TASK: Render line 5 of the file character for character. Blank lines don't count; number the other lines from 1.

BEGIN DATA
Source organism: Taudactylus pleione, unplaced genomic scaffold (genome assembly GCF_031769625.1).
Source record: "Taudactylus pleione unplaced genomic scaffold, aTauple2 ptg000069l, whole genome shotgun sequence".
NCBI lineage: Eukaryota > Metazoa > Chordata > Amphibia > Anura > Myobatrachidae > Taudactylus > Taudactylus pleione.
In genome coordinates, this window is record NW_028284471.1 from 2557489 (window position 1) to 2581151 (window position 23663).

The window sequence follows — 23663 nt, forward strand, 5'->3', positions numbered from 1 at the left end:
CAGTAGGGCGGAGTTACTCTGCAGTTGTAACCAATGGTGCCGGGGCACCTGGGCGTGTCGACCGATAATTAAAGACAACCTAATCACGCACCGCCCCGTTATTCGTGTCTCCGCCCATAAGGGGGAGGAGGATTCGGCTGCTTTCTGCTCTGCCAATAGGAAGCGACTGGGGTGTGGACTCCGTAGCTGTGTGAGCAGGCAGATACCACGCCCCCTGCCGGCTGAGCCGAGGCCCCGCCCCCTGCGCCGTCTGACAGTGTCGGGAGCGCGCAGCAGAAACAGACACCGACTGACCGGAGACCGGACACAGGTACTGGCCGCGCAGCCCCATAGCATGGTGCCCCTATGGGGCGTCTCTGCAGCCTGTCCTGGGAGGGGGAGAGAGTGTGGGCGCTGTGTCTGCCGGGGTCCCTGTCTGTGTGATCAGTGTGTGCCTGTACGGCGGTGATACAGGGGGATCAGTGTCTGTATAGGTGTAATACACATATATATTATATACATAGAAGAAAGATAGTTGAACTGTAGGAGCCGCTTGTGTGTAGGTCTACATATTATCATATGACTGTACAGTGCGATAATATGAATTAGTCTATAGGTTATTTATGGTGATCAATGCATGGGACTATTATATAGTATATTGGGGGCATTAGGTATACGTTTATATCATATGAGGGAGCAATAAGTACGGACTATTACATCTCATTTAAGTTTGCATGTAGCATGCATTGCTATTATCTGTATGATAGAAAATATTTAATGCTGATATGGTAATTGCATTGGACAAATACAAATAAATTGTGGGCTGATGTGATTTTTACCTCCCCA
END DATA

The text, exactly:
The window sequence follows — 23663 nt, forward strand, 5'->3', positions numbered from 1 at the left end: